|Publication number||US7891422 B2|
|Application number||US 11/960,044|
|Publication date||Feb 22, 2011|
|Filing date||Dec 19, 2007|
|Priority date||Dec 28, 2006|
|Also published as||CA2671548A1, US20080277573, WO2008083016A2, WO2008083016A3|
|Publication number||11960044, 960044, US 7891422 B2, US 7891422B2, US-B2-7891422, US7891422 B2, US7891422B2|
|Inventors||Iain M. Maclean|
|Original Assignee||Baker Hughes Incorporated|
|Export Citation||BiBTeX, EndNote, RefMan|
|Patent Citations (14), Non-Patent Citations (4), Classifications (9), Legal Events (2)|
|External Links: USPTO, USPTO Assignment, Espacenet|
This application claims priority to Provisional Application No. 60/877,592 filed Dec. 28, 2006, the entire contents of which are incorporated herein by reference.
In the hydrocarbon exploration and recovery industry, fluid identification testing in the downhole environment is an important part of well operation. Such testing, for example water fraction, fluid density, etc., is most effectively conducted with a sensor or sensor array disposed within the fluid flow. This is because flows are often not homogenous. Testing therefore has been accomplished by devices that are either fixedly installed directly within the flow to be measured or are temporarily run in the hole on, for example, a wireline. While effective monitoring has been carried out in many a well in this manner, there are drawbacks. Positioning sensors or sensor arrays within the flow is contraindicated in cases where restriction of the flow channel is undesirable. This is commonly the case in the hydrocarbon industry because the rate of production of hydrocarbons is fantastically important to the economic bottom line of a company and the ability to run tools in the well directly contributes to productivity and is itself restricted by the presence of a sensor array that occludes the flow channel. Further, existing fluid identification tools are specific to tubing or casing string sizes, are large in size, require extensive design work for different well completion options, are difficult to test, are expensive and can require significant rig time in the event of any complications.
In view of the foregoing, the art would certainly welcome a solution that provides for monitoring of well fluid identification without the drawbacks noted.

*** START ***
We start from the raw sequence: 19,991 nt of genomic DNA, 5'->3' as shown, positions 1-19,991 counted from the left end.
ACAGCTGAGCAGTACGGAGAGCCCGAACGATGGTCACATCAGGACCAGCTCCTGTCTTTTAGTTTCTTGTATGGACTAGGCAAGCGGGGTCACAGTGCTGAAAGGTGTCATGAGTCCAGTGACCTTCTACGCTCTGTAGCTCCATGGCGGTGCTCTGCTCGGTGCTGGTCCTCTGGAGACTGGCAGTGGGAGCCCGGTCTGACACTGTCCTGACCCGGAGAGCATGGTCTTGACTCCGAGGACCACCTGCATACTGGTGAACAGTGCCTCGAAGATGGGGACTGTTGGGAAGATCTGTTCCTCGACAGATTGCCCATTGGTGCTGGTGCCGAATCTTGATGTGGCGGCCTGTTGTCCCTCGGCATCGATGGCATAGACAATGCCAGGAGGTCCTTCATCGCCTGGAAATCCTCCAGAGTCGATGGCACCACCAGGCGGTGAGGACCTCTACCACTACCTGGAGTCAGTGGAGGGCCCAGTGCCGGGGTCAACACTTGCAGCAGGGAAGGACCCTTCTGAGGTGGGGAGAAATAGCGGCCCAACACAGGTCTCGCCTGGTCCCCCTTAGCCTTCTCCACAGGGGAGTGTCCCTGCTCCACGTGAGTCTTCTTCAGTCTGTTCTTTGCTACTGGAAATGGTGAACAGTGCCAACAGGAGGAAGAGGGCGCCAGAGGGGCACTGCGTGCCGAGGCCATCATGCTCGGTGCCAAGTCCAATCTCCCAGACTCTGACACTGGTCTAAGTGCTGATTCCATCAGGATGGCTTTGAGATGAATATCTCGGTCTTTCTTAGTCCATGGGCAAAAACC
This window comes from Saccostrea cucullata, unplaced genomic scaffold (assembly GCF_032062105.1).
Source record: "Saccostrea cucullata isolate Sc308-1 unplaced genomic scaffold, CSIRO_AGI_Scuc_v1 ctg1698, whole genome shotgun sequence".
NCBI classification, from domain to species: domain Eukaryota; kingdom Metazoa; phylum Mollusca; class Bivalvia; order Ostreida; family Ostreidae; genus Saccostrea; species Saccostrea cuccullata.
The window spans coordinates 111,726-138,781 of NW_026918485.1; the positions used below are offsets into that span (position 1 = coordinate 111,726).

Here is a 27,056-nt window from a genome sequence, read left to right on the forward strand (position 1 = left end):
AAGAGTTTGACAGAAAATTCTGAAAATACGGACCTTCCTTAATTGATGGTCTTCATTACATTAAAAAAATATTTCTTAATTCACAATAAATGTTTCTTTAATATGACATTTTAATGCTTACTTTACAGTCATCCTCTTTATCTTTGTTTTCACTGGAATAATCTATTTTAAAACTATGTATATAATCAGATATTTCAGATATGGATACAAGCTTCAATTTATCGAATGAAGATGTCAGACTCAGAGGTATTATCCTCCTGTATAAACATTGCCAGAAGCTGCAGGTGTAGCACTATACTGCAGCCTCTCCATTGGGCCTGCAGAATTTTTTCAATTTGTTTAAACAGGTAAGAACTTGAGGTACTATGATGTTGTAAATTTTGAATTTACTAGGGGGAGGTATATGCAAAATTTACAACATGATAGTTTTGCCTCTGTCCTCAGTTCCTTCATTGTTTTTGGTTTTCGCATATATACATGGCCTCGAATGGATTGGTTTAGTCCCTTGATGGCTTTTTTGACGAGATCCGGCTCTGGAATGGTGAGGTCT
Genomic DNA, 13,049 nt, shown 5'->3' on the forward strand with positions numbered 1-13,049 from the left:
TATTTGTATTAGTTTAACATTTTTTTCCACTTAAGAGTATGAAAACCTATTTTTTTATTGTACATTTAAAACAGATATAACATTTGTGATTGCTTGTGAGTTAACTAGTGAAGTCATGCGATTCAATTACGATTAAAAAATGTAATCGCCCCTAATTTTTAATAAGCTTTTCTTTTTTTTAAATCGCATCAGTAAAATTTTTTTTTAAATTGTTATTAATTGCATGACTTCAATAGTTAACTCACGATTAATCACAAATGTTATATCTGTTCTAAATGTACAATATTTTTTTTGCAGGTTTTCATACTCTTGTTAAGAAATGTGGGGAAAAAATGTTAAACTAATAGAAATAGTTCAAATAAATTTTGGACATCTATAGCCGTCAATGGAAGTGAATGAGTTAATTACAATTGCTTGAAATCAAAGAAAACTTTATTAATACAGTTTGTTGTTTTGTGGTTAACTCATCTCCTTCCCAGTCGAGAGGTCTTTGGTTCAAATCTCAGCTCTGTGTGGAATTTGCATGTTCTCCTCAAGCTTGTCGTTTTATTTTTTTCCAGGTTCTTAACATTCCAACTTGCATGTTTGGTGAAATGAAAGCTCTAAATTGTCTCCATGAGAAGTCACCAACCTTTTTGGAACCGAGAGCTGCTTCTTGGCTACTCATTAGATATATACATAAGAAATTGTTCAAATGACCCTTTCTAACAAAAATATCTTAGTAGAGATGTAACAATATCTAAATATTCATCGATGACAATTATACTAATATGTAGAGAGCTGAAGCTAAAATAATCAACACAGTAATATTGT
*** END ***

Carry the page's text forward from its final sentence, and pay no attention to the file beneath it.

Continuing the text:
A sensor system includes a carrier configured for a specific application; a signal interface mountable in a number of individual carriers; a feedthrough mountable in a number of individual carriers and in operable communication with the interface; a sensor mounting mountable in a number of individual carriers and in operable communication with the feedthrough; and a sensor array articulated to the sensor mounting.
A method of sensing fluid identity in a wellbore while allowing for separate tool runs includes running a separate tool into the wellbore; contacting a sensor array disposed within a fluid flow pathway of the wellbore with the separate tool; urging the array away from a rest position with the separate tool out of a path of the separate tool; and biasing the sensor array back into the flow path when the tool is clear of the array.
The following descriptions should not be considered limiting in any way. With reference to the accompanying drawings, like elements are numbered alike:
Carrier 12 is manufacturable in a multitude of lengths, diameters, etc. in order to fit a particular application and does not represent significant cost. This is because carrier 12 is simply a “dumb” component. That is to say that carrier 12 does not include electrical or computer components as part of itself but rather merely provides a mounting frame for such components. The carrier may be constructed of metal, plastic, ceramic or any other material deemed structurally sufficient for the task.
As illustrated in
It is to be appreciated that the interface 20, sensor mounting 22, and feedthrough are intended to be the same for a large number of sizes of tools. It may be that a single set of interface and sensor mounting are generic to all carriers 12 although it is to be understood that alternatively, a few sizes and shapes of interface 20 and sensor mounting 22 could be manufactured to support a large number of carriers of different sizes, economies still being reaped over conventional custom made configurations.
The sensor mounting 22, in one embodiment, carries sensors itself while in other embodiments such as shown in
While preferred embodiments have been shown and described, modifications and substitutions may be made thereto without departing from the spirit and scope of the invention. Accordingly, it is to be understood that the present invention has been described by way of illustrations and not limitation.
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|U.S. Classification||166/250.01, 166/66, 73/152.31, 73/152.29|
|Cooperative Classification||E21B17/1021, E21B47/01|
|European Classification||E21B17/10C2, E21B47/01|
|Mar 6, 2008||AS||Assignment|
Owner name: BAKER HUGHES INCORPORATED, TEXAS
Free format text: ASSIGNMENT OF ASSIGNORS INTEREST;ASSIGNOR:MACLEAN, IAIN M.;REEL/FRAME:020608/0841
Effective date: 20070110
|Jul 23, 2014||FPAY||Fee payment|
Year of fee payment: 4